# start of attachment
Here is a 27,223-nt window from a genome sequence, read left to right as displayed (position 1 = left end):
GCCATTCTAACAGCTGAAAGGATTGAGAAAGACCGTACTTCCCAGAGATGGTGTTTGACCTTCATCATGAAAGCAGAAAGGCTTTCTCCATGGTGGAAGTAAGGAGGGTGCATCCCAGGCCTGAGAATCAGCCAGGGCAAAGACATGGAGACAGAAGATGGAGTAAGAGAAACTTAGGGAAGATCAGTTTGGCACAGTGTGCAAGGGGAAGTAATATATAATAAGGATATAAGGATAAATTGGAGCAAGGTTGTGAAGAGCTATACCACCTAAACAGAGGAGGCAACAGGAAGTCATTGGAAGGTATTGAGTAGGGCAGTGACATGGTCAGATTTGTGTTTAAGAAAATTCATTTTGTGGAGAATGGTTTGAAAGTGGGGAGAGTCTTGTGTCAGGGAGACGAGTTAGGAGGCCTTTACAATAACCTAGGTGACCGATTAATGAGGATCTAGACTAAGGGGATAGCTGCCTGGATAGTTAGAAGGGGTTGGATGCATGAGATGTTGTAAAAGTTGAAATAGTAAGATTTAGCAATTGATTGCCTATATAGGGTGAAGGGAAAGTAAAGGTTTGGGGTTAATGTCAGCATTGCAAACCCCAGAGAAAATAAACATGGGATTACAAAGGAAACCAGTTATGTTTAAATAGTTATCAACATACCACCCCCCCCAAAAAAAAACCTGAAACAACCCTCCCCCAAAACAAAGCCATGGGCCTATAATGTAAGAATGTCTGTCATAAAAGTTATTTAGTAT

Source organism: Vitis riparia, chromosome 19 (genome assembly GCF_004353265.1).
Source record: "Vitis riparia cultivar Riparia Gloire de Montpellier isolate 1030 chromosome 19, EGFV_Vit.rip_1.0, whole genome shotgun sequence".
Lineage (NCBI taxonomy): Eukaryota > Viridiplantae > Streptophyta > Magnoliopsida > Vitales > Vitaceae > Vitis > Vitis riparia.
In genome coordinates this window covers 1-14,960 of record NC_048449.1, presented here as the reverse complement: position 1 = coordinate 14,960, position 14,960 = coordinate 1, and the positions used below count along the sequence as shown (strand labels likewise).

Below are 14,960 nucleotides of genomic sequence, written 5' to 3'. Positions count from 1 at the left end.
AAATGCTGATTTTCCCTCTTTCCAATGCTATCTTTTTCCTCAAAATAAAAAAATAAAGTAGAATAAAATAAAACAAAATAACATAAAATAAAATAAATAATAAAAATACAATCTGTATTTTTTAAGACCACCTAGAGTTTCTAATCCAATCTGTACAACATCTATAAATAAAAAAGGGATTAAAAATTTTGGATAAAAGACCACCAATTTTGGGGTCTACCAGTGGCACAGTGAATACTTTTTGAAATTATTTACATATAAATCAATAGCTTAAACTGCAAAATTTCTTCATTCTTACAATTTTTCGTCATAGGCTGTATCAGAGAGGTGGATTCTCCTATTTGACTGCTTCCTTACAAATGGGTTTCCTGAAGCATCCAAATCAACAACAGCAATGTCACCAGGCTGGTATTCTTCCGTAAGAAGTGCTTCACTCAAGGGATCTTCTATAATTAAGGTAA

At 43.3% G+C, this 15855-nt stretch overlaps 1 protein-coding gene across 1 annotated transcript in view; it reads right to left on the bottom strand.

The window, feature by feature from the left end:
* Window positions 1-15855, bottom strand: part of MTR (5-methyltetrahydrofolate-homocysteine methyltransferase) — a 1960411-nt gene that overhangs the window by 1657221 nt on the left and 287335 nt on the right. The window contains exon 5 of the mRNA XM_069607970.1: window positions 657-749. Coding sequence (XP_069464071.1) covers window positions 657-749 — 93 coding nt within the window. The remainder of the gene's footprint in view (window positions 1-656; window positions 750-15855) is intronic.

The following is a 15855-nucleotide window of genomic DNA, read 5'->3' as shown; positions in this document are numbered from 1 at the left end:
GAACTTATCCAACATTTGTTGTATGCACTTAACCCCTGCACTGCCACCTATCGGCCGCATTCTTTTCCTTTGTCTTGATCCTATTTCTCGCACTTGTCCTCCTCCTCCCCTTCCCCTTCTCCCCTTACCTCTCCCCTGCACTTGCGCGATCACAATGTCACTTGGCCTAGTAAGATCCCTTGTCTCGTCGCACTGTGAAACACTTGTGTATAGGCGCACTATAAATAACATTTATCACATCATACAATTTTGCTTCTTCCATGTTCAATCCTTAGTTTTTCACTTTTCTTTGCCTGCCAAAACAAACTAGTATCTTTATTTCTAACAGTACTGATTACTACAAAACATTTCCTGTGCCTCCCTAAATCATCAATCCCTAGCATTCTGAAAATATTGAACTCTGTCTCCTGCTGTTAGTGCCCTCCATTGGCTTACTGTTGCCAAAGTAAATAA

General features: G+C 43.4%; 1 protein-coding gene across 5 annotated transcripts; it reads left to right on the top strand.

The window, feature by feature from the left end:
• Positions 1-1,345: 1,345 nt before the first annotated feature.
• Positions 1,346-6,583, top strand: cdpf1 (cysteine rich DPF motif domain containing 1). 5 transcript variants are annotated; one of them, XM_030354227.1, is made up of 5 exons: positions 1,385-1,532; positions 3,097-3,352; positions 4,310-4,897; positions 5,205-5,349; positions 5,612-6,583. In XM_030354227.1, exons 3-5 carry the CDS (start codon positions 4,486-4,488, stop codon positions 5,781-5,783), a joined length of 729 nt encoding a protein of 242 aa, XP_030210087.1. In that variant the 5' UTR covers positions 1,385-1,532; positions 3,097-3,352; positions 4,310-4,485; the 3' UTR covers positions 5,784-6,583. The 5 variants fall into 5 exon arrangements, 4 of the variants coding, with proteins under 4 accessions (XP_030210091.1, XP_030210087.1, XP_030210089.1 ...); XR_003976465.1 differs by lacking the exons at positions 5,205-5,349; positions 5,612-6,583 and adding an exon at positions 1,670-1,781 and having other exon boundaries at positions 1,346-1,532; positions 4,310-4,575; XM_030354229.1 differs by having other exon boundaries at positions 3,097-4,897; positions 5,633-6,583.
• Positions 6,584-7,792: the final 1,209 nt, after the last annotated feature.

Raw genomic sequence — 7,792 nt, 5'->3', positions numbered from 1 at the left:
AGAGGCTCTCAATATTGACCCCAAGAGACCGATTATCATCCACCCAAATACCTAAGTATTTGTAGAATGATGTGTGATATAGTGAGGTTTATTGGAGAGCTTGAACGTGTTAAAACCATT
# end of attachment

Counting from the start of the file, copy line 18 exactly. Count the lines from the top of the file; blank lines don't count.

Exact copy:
• Positions 6,584-7,792: the final 1,209 nt, after the last annotated feature.